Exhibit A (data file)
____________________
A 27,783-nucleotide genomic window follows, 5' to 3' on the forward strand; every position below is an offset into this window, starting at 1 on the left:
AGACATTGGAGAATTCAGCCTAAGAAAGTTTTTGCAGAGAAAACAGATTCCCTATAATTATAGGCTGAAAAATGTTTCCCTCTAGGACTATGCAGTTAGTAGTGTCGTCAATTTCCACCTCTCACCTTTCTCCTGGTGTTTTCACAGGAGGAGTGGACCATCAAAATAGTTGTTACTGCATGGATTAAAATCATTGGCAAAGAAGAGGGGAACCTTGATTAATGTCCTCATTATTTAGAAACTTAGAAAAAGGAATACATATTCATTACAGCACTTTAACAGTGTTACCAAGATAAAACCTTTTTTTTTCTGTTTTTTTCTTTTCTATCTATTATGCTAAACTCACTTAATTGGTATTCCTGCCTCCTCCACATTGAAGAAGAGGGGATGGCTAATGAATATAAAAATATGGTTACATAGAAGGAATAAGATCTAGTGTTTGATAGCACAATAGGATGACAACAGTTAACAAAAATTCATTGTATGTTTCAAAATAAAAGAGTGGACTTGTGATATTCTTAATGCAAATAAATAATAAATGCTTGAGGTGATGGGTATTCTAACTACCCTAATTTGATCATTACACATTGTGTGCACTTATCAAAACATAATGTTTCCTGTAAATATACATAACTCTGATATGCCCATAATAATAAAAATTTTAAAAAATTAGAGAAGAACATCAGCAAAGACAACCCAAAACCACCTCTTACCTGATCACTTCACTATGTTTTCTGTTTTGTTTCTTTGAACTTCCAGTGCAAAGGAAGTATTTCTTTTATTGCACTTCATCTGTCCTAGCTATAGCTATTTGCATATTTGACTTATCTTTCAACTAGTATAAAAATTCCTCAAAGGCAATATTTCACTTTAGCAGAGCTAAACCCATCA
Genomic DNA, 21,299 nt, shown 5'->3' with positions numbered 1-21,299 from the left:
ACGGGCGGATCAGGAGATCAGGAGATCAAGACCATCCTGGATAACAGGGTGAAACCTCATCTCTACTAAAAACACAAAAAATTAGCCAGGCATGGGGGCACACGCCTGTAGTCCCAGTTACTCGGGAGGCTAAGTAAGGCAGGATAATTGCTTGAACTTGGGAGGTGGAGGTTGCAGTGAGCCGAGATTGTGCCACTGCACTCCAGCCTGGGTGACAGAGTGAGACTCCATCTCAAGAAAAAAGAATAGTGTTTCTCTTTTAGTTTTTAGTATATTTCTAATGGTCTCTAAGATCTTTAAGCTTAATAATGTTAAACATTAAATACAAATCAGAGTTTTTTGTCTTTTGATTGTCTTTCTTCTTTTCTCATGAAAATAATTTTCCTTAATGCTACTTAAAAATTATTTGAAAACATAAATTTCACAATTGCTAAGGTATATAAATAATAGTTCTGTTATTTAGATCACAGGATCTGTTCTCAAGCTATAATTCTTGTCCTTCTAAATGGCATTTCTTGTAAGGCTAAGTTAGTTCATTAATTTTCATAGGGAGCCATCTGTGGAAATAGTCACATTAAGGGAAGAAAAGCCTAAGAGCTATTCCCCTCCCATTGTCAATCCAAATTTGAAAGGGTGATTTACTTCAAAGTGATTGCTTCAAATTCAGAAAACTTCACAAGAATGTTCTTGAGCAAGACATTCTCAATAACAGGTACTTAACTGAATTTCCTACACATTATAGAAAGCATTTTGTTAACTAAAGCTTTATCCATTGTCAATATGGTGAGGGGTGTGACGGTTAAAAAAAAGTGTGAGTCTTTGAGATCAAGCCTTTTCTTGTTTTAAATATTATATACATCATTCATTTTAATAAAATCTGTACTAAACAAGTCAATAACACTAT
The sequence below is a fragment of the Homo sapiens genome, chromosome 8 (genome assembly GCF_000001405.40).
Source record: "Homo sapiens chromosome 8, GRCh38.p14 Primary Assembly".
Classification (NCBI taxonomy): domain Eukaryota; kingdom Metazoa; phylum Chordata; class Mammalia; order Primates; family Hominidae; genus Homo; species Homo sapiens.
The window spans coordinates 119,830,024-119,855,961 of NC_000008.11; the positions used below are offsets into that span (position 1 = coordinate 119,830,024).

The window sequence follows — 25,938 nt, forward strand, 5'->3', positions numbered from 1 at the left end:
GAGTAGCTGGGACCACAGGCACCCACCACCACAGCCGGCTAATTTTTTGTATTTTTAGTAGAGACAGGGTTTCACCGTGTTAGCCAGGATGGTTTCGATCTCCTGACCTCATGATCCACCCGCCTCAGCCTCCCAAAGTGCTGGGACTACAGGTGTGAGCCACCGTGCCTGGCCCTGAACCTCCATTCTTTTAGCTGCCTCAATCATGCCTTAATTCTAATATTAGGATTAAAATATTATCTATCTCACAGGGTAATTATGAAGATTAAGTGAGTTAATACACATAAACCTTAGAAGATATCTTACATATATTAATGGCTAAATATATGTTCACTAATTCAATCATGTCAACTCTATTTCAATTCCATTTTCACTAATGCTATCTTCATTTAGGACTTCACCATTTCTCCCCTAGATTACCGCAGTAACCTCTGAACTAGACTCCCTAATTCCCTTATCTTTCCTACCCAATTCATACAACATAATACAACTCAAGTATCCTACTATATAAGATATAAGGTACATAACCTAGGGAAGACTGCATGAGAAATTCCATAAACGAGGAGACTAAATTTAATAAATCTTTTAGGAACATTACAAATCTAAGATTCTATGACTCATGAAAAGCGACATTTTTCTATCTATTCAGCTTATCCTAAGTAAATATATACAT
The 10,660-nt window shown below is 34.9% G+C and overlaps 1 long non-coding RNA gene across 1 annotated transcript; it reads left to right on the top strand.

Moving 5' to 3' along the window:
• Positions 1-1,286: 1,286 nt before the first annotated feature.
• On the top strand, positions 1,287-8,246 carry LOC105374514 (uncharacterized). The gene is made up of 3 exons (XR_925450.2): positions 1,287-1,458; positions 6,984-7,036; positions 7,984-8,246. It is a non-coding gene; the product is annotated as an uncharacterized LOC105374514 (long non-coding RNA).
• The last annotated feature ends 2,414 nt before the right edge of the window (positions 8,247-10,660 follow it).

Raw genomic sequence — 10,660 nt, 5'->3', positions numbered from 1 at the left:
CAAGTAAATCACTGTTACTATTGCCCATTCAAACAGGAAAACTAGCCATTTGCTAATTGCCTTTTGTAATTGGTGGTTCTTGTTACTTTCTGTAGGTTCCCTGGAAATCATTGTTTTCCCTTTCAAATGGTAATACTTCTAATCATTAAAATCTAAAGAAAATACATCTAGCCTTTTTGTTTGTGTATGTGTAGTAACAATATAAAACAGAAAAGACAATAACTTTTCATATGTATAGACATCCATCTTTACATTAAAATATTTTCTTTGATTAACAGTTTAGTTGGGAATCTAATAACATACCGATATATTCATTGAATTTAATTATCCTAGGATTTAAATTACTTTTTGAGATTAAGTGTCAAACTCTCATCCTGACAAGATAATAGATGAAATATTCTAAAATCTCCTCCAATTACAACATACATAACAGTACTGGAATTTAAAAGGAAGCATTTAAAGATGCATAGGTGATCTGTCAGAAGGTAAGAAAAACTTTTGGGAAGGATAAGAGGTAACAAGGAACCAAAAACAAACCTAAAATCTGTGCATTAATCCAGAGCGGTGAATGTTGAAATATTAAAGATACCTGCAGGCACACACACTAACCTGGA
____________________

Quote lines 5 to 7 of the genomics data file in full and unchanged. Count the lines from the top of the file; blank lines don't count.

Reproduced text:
The sequence below is a fragment of the Homo sapiens genome, chromosome 8 (genome assembly GCF_000001405.40).
Source record: "Homo sapiens chromosome 8, GRCh38.p14 Primary Assembly".
Classification (NCBI taxonomy): domain Eukaryota; kingdom Metazoa; phylum Chordata; class Mammalia; order Primates; family Hominidae; genus Homo; species Homo sapiens.